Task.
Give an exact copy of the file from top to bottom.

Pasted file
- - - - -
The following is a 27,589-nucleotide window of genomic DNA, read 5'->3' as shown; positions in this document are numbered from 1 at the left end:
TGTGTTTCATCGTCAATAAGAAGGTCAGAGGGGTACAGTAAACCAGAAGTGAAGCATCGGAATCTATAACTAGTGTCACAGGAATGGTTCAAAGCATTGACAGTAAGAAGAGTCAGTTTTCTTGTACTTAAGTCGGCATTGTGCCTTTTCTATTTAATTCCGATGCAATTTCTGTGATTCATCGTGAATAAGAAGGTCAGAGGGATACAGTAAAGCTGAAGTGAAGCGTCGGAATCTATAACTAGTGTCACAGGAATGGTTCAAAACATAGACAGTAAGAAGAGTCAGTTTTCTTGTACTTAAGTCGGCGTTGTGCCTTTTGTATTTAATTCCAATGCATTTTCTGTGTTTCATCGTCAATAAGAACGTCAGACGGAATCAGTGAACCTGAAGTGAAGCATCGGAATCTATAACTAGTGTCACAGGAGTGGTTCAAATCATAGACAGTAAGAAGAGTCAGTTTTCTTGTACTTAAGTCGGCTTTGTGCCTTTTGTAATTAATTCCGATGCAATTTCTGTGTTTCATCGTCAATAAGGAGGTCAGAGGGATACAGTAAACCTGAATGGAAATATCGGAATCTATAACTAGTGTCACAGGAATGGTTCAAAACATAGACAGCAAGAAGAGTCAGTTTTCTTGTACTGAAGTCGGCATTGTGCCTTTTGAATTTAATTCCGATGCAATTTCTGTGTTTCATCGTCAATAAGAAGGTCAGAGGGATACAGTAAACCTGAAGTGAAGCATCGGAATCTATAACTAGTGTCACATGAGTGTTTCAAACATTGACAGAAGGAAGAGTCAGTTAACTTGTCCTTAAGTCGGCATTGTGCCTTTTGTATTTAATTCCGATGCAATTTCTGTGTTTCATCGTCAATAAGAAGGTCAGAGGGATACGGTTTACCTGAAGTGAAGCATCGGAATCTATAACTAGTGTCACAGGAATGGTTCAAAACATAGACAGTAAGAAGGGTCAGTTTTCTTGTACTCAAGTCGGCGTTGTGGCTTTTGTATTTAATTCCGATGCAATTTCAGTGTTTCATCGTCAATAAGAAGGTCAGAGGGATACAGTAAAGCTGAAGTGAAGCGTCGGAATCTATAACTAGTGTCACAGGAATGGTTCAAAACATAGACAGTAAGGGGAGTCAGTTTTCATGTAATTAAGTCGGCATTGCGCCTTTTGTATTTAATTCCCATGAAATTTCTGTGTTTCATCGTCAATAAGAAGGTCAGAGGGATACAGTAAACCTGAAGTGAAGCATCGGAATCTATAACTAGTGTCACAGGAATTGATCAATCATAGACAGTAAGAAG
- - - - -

The following is a 27,589-nucleotide window of genomic DNA, read 5'->3' as shown; positions in this document are numbered from 1 at the left end:
TGTGTTTCATCGTCAATAAGAAGGTCAGAGGGGTACAGTAAACCAGAAGTGAAGCATCGGAATCTATAACTAGTGTCACAGGAATGGTTCAAAGCATTGACAGTAAGAAGAGTCAGTTTTCTTGTACTTAAGTCGGCATTGTGCCTTTTCTATTTAATTCCGATGCAATTTCTGTGATTCATCGTGAATAAGAAGGTCAGAGGGATACAGTAAAGCTGAAGTGAAGCGTCGGAATCTATAACTAGTGTCACAGGAATGGTTCAAAACATAGACAGTAAGAAGAGTCAGTTTTCTTGTACTTAAGTCGGCGTTGTGCCTTTTGTATTTAATTCCAATGCATTTTCTGTGTTTCATCGTCAATAAGAACGTCAGACGGAATCAGTGAACCTGAAGTGAAGCATCGGAATCTATAACTAGTGTCACAGGAGTGGTTCAAATCATAGACAGTAAGAAGAGTCAGTTTTCTTGTACTTAAGTCGGCTTTGTGCCTTTTGTAATTAATTCCGATGCAATTTCTGTGTTTCATCGTCAATAAGGAGGTCAGAGGGATACAGTAAACCTGAATGGAAATATCGGAATCTATAACTAGTGTCACAGGAATGGTTCAAAACATAGACAGCAAGAAGAGTCAGTTTTCTTGTACTGAAGTCGGCATTGTGCCTTTTGAATTTAATTCCGATGCAATTTCTGTGTTTCATCGTCAATAAGAAGGTCAGAGGGATACAGTAAACCTGAAGTGAAGCATCGGAATCTATAACTAGTGTCACATGAGTGTTTCAAACATTGACAGAAGGAAGAGTCAGTTAACTTGTCCTTAAGTCGGCATTGTGCCTTTTGTATTTAATTCCGATGCAATTTCTGTGTTTCATCGTCAATAAGAAGGTCAGAGGGATACGGTTTACCTGAAGTGAAGCATCGGAATCTATAACTAGTGTCACAGGAATGGTTCAAAACATAGACAGTAAGAAGGGTCAGTTTTCTTGTACTCAAGTCGGCGTTGTGGCTTTTGTATTTAATTCCGATGCAATTTCAGTGTTTCATCGTCAATAAGAAGGTCAGAGGGATACAGTAAAGCTGAAGTGAAGCGTCGGAATCTATAACTAGTGTCACAGGAATGGTTCAAAACATAGACAGTAAGGGGAGTCAGTTTTCATGTAATTAAGTCGGCATTGCGCCTTTTGTATTTAATTCCCATGAAATTTCTGTGTTTCATCGTCAATAAGAAGGTCAGAGGGATACAGTAAACCTGAAGTGAAGCATCGGAATCTATAACTAGTGTCACAGGAATTGATCAATCATAGACAGTAAGAAG